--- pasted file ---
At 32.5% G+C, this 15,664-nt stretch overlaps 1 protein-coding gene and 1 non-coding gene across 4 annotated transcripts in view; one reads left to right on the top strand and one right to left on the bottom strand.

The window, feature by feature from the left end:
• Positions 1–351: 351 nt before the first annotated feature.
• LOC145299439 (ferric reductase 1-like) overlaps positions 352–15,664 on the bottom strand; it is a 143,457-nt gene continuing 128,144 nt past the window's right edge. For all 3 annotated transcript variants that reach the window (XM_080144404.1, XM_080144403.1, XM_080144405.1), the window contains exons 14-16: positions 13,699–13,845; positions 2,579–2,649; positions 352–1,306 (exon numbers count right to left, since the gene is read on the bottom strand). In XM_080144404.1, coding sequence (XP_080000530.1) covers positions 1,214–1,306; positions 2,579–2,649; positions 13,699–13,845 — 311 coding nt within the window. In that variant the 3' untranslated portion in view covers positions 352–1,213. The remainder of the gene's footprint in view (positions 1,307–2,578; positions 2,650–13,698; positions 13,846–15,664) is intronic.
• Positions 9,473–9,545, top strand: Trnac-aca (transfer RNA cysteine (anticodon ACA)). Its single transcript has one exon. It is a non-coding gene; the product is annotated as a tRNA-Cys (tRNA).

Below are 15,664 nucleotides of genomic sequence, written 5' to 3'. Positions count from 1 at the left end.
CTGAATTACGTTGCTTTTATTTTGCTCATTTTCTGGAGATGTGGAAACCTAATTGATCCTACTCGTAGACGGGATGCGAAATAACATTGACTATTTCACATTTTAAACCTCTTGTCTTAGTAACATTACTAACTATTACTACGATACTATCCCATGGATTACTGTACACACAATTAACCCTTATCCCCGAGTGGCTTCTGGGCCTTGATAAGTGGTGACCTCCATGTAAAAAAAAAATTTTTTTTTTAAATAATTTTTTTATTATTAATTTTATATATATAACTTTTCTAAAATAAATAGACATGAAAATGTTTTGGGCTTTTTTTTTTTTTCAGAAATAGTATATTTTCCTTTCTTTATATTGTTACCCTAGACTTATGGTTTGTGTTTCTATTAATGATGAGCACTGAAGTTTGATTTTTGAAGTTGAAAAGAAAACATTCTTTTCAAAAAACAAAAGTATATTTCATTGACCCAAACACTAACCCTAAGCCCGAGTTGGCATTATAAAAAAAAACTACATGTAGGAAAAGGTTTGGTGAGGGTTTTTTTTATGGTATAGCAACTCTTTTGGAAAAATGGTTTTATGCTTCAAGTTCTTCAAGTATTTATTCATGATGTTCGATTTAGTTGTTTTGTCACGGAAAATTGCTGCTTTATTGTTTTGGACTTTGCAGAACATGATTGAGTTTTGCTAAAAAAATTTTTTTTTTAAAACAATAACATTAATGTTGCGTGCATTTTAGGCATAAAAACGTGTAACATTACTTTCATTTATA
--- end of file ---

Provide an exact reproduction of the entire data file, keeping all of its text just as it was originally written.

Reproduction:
At 32.5% G+C, this 15,664-nt stretch overlaps 1 protein-coding gene and 1 non-coding gene across 4 annotated transcripts in view; one reads left to right on the top strand and one right to left on the bottom strand.

The window, feature by feature from the left end:
• Positions 1–351: 351 nt before the first annotated feature.
• LOC145299439 (ferric reductase 1-like) overlaps positions 352–15,664 on the bottom strand; it is a 143,457-nt gene continuing 128,144 nt past the window's right edge. For all 3 annotated transcript variants that reach the window (XM_080144404.1, XM_080144403.1, XM_080144405.1), the window contains exons 14-16: positions 13,699–13,845; positions 2,579–2,649; positions 352–1,306 (exon numbers count right to left, since the gene is read on the bottom strand). In XM_080144404.1, coding sequence (XP_080000530.1) covers positions 1,214–1,306; positions 2,579–2,649; positions 13,699–13,845 — 311 coding nt within the window. In that variant the 3' untranslated portion in view covers positions 352–1,213. The remainder of the gene's footprint in view (positions 1,307–2,578; positions 2,650–13,698; positions 13,846–15,664) is intronic.
• Positions 9,473–9,545, top strand: Trnac-aca (transfer RNA cysteine (anticodon ACA)). Its single transcript has one exon. It is a non-coding gene; the product is annotated as a tRNA-Cys (tRNA).

Below are 15,664 nucleotides of genomic sequence, written 5' to 3'. Positions count from 1 at the left end.
CTGAATTACGTTGCTTTTATTTTGCTCATTTTCTGGAGATGTGGAAACCTAATTGATCCTACTCGTAGACGGGATGCGAAATAACATTGACTATTTCACATTTTAAACCTCTTGTCTTAGTAACATTACTAACTATTACTACGATACTATCCCATGGATTACTGTACACACAATTAACCCTTATCCCCGAGTGGCTTCTGGGCCTTGATAAGTGGTGACCTCCATGTAAAAAAAAAATTTTTTTTTTAAATAATTTTTTTATTATTAATTTTATATATATAACTTTTCTAAAATAAATAGACATGAAAATGTTTTGGGCTTTTTTTTTTTTTCAGAAATAGTATATTTTCCTTTCTTTATATTGTTACCCTAGACTTATGGTTTGTGTTTCTATTAATGATGAGCACTGAAGTTTGATTTTTGAAGTTGAAAAGAAAACATTCTTTTCAAAAAACAAAAGTATATTTCATTGACCCAAACACTAACCCTAAGCCCGAGTTGGCATTATAAAAAAAAACTACATGTAGGAAAAGGTTTGGTGAGGGTTTTTTTTATGGTATAGCAACTCTTTTGGAAAAATGGTTTTATGCTTCAAGTTCTTCAAGTATTTATTCATGATGTTCGATTTAGTTGTTTTGTCACGGAAAATTGCTGCTTTATTGTTTTGGACTTTGCAGAACATGATTGAGTTTTGCTAAAAAAATTTTTTTTTTAAAACAATAACATTAATGTTGCGTGCATTTTAGGCATAAAAACGTGTAACATTACTTTCATTTATA